The new report from the US Commission for International Religious Freedom (USCIRF) comprehensively outlines the systematic discrimination the Ecumenical Patriarchate of Constantinople faces. It delves into the threats targeting religious properties in Turkey, spanning places of worship, religious institutions, and cemeteries.
Also highlighted in the report is the Treaty of Lausanne, which initially offered protection and religious freedom to non-Muslim communities. However, it vividly depicts how these rights were often curtailed, particularly in actions taken against significant Christian sites. The data reveals a concentration of attacks on Greek Orthodox and other Orthodox churches in the Marmara region of Constantinople, primarily impacting non-Muslim populations.
The report also emphasizes the freezing of property as a means of retaliation. For instance, the seizure of the Prinkipos Greek Orthodox orphanage in 1964 by Turkish authorities stands as a stark example. The lack of maintenance led to its dilapidation over time.
Even after the Ecumenical Patriarchate regained ownership through an appeal to the European Court of Human Rights, the building had suffered extensive damage and neglect. The responsibility for repair and maintenance, incurring significant financial costs, fell upon the Greek Orthodox community.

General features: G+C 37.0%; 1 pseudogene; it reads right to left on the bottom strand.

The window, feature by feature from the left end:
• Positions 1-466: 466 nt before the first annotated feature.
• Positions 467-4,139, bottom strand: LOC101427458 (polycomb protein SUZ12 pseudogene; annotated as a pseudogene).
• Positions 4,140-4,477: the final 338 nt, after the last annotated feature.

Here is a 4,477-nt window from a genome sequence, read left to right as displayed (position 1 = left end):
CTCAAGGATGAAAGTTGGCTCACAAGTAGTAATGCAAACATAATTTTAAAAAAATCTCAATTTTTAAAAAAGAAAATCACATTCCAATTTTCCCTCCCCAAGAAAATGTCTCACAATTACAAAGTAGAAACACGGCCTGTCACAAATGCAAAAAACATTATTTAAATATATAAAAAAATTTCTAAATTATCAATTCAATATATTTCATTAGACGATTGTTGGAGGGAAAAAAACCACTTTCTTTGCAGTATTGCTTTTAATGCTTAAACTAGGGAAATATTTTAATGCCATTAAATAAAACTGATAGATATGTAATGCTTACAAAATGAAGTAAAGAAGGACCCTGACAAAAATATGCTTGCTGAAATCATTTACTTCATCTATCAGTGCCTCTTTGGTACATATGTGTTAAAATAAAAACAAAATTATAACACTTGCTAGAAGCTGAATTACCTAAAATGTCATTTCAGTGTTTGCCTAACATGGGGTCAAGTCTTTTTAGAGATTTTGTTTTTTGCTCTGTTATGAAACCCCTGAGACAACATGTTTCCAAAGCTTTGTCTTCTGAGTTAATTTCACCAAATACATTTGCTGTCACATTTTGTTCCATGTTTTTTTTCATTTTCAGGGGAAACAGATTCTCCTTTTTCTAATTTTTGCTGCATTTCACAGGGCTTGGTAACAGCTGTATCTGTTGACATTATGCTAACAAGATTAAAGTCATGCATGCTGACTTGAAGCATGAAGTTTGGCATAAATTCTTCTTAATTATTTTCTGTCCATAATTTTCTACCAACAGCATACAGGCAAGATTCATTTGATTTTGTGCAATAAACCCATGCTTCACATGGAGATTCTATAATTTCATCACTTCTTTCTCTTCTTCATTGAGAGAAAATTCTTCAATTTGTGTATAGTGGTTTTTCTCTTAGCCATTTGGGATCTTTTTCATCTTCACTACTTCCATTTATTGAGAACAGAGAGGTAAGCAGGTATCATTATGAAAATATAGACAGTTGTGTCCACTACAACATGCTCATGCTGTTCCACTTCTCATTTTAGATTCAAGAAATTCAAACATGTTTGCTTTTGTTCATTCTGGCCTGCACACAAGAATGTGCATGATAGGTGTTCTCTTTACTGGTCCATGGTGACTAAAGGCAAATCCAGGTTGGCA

While direct bombings and terrorist attacks have decreased in the past decade, the report underscores a rise in incidents like vandalism, arson-driven destruction of religious property, and looting. Alarmingly, the lack of prosecution for these offenses has disproportionately affected the Greek Orthodox and other Orthodox communities in Turkey. Overall, the report suggests these findings point to a larger political apathy towards safeguarding the property rights of the country’s non-Muslim minorities.
Source: ANA-MPA, Translated by: Konstantinos Menyktas